FAFSWAG is a collective of artists who work across multiple disciplines and mediums, and challenge the complexity of identity, social change, culture, and history.
As a part of Auckland Pride Festival, on Wednesday, February 7, FAFSWAG officially launched their new interactive documentary at Toi o Tāmaki (Auckland Art Gallery), featuring live vogue battles and an outdoor screening.
The documentary allows you to choose two dancers you’d like to battle, choose the venue, and then you decide the winner. A documentary segment is available about each dancer/artist. The high-quality video and original sound production require a desktop and good speakers or headphones to experience a true immersion into the audio-visual. The outdoor screening at the launch gave the documentary a larger cinematic experience.
Co-founder of FAFSWAG Tanu Gago thanked the sponsors and those who supported the making of their interactive documentary: Piki Films, Resn, Toi o Tāmaki Activate Auckland, and New Zealand On Air: “It’s hard to do cool shit when you don’t have the money.”
Safety during the launch event was a high priority. FAFSWAG wanted to ensure that anyone at the event could be themselves without fear of being outed in any ways, especially if people's safety would be compromised. Everyone taking photos were asked to be mindful of this.
During the live vogue battles, the audience was included as a crucial and active part of the event—not merely spectators. We were encouraged (told to) vocally respond to the dancers. “You give something, we give something back. You hype the performers, they give you more.” My hesitancy to be outwardly expressive of enthusiasm in a new environment (this was my first Vogue Ball though FAFSWAG has hosted many), kept me quiet for the most part—clapping and smiling after each performance. However, being around high energy performers and responders was a comforting experience.
Although aspects of the vogue scene are bold and iconic in aesthetic— the outfits, the makeup, the dance-moves, the beats—the resonance that FAFSWAG artists attribute to vogueing is finding an alternative culture that embraces and empowers their complex sense of identity—of being brown, queer, and in some cases, of low-economic class—that they otherwise couldn’t find in the spaces they occupied. For many, the ways of being that were made available to them growing up in Pasifika environments were often (but not exclusively) religious and conservative. FAFSWAG as a collective, and vogueing as an artform and social event, come together as an assertion of individual and communal identity.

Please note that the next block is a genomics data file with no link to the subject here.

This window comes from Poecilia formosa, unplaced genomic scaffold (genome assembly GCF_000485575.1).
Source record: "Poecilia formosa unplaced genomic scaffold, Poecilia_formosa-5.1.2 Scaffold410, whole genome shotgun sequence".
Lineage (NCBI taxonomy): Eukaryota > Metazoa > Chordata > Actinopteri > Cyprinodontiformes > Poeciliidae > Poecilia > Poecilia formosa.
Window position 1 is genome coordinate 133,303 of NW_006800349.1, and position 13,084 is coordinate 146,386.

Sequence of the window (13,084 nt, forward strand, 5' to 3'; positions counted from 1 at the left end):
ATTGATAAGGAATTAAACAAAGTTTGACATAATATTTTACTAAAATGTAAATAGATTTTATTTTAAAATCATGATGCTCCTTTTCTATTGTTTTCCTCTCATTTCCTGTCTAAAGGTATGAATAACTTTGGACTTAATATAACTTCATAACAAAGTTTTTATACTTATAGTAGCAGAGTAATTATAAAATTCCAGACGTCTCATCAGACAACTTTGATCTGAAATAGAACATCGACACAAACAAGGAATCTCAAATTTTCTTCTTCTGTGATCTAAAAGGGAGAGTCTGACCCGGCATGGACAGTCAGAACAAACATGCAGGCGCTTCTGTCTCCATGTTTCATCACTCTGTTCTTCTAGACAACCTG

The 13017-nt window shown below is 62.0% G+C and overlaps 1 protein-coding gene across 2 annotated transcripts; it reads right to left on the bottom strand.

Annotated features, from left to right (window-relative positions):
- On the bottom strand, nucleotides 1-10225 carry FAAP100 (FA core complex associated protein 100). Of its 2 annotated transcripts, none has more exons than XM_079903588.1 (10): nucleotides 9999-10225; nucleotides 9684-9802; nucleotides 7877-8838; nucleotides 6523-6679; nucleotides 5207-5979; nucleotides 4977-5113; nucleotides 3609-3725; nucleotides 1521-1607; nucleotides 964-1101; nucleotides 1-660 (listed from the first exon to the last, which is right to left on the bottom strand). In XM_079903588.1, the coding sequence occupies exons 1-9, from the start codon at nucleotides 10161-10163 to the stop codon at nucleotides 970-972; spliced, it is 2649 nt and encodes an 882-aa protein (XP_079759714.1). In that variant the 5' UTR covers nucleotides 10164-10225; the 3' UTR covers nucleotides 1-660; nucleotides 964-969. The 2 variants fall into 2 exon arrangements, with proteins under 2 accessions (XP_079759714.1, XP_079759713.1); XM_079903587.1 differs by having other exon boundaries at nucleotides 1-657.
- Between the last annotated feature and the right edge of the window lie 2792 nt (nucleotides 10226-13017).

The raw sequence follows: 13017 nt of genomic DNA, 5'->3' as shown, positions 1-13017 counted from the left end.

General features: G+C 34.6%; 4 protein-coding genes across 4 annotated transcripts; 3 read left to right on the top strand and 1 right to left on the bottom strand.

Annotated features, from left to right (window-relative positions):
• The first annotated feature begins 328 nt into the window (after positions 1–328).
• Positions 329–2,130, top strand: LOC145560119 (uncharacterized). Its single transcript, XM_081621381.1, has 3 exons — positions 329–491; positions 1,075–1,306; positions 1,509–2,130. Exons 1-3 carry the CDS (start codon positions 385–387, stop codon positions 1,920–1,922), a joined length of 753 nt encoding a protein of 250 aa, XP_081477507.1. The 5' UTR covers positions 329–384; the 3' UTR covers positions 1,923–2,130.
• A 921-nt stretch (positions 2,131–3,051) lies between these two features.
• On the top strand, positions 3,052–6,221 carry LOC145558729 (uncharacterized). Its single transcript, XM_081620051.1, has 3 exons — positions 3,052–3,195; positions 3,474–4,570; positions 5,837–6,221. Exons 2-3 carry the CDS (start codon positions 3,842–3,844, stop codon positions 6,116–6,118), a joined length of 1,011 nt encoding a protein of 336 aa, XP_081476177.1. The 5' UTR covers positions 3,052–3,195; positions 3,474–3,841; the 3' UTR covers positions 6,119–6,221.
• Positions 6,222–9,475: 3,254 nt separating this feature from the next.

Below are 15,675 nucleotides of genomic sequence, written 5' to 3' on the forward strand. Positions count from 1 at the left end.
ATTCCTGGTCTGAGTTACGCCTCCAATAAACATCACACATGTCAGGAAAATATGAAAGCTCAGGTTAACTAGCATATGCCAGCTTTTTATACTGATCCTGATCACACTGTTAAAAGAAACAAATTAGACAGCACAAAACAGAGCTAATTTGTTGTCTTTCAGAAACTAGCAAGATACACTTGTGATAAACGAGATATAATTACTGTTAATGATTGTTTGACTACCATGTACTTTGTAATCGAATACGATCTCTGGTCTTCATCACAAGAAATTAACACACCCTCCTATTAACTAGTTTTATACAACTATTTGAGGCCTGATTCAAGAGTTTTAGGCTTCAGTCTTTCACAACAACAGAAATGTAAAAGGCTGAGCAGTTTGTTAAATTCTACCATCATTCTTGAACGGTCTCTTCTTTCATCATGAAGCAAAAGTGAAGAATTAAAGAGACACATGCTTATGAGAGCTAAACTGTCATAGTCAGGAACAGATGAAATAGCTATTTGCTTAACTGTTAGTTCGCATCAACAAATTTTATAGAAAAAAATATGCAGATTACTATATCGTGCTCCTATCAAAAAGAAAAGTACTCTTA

In her documentary segment, Jaycee Baby brought up the critique of the framing of beauty, femininity, and realness in the vogue scene. Indeed, when my friend Luka and I were discussing our thoughts after the event, we reflected on how valuable these (arguably) spaces of resistance are and how even within them, there are still patterns of conformity and assumptions made that still need teasing out. These complexities are at the forefront of anyone’s mind who has to constantly negotiate who they are, or who they can be (or be seen to be) in any given space.
FAFSWAG have nurtured artists that aren’t afraid to have these conversations, and these public events (which in this case, was free!), invites us, the audience, to be a part of it. You give something, they give something back.